That fusty line between art and entertainment faded long ago. Stephen W. Hawking, the British physicist, starred in his own series on public television about the origins of the universe without any damage to his reputation. Pulitzer Prize-winning novelists line up to appear on “Oprah.” So it’s not surprising that Simon Schama, a Columbia University professor, is turning into the Bob Barker of art criticism, a genial television host who excitedly invites viewers to come on down to high culture.

In “
Simon Schama’s Power of Art,” a series that begins tonight on PBS, Mr. Schama walks through wheat fields that van Gogh painted and strolls beaches where Picasso quarreled with his first wife, Olga. Most documentary-style series nowadays include re-enactments, but this one also offers a re-enactment of the narrator as a young man. In the final segment on Mark Rothko, an actor with long hair and mod glasses recreates the moment when Mr. Schama strolled through the Tate Gallery in London and first spied that artist’s murals in 1971.
Add these two general ideas to the debate last week about whether Paul Potts was really singing "opera," though, and things get rather complicated in my Monday morning mind. At what point, I began to wonder, does popularizing something actually make it less accessible to the public? At what point does it make its greater essence less accessible? If all you take away from Guernica, because it was offered to you on a spoon, is the anecdote below...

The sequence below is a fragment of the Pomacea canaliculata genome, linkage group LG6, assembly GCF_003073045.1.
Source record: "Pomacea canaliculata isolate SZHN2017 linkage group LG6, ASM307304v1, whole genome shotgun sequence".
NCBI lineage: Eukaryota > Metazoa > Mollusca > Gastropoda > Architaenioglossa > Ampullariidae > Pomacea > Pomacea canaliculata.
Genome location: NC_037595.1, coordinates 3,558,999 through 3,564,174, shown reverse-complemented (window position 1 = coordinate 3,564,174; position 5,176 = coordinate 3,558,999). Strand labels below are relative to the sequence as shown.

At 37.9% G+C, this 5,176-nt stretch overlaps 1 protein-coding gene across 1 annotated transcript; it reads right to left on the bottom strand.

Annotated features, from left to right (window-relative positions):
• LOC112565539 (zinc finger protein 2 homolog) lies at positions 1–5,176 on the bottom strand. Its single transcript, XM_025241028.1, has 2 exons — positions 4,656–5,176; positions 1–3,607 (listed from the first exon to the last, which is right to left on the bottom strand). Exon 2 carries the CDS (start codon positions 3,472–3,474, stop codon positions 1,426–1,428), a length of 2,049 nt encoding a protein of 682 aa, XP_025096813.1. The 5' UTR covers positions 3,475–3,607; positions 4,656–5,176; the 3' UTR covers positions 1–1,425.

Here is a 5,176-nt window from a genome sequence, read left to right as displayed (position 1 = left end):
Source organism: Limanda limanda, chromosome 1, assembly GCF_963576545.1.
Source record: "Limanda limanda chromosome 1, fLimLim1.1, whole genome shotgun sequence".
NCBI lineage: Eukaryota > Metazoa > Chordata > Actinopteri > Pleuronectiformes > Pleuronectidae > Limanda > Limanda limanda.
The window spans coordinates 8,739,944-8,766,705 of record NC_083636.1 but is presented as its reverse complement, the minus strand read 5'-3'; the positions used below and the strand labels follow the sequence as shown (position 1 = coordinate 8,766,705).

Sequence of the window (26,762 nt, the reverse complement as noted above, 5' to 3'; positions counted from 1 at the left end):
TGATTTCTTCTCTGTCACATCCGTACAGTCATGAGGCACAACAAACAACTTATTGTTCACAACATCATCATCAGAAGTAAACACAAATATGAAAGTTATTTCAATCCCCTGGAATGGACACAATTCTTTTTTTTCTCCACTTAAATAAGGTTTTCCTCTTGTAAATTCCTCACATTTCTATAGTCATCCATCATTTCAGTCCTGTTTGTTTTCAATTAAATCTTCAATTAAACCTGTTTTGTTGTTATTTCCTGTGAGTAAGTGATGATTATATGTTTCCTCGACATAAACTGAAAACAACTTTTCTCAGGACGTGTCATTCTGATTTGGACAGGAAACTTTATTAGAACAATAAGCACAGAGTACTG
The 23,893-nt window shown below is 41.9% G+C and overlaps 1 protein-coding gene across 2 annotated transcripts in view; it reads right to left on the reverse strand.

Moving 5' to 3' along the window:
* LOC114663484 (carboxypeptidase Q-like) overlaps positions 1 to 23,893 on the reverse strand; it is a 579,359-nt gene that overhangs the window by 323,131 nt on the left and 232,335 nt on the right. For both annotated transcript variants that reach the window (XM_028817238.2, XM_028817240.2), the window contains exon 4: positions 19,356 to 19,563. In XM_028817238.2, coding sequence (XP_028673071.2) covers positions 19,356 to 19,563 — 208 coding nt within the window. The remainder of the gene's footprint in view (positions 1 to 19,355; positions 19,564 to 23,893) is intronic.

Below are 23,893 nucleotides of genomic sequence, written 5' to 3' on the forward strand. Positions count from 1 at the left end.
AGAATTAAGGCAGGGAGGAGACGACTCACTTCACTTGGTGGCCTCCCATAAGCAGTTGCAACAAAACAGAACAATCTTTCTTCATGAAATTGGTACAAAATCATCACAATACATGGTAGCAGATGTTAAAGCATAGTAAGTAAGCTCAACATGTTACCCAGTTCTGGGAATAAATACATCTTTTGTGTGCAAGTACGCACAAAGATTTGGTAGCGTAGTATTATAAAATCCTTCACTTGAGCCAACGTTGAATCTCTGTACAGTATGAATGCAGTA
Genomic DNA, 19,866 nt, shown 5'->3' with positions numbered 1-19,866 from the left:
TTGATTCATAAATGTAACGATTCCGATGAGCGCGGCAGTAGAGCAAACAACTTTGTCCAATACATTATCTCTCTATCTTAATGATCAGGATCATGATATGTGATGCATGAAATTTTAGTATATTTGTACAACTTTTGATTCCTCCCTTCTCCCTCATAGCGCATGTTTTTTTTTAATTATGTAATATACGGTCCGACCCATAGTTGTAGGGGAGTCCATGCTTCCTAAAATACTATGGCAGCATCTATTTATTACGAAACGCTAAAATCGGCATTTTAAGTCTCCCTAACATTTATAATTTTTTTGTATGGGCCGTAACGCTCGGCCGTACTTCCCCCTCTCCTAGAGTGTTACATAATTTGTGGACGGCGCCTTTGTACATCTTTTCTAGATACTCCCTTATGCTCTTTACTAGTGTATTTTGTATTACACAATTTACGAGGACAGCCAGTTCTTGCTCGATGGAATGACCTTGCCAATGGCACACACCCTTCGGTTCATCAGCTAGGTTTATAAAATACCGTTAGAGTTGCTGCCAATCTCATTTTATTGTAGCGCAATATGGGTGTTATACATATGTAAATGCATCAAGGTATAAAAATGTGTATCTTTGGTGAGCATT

Picasso’s tale begins in his Paris studio in 1941, with the image of jackboots stomping up a staircase. Mr. Schama recounts the story, perhaps apocryphal, of a Nazi who barged in and poked around, picking up a postcard-size reproduction of “Guernica.”

The German officer said, “Did you do this?” Picasso replied, “Oh, no, you did.”
you might feel you get it...enough, at least (after all, isn't art appreciation really just for dinner party stories? Once you have enough under your belt to add something clever to the conversation, can't you move on to easier pursuits?)...but the motivation to revisit it (to really try and understand what all the fuss is about) might be diminished, no?

OK, so that's perhaps too jaded and implies I'm not above social pressure to lead folks to art appreciation, which I can't endorse, in all honesty. But the hope in my muddled thinking here would be that such motivation might lead one not only to revisit a work, but actually, eventually to have a meaningful experience with it on one's own.

Which brings me full circle here. There's so much competing for our attention these days, maybe the Popularizers are needed. Gone are the times when those with too much time on their hands could leisurely stroll the museums for hours, hoping for epiphanies.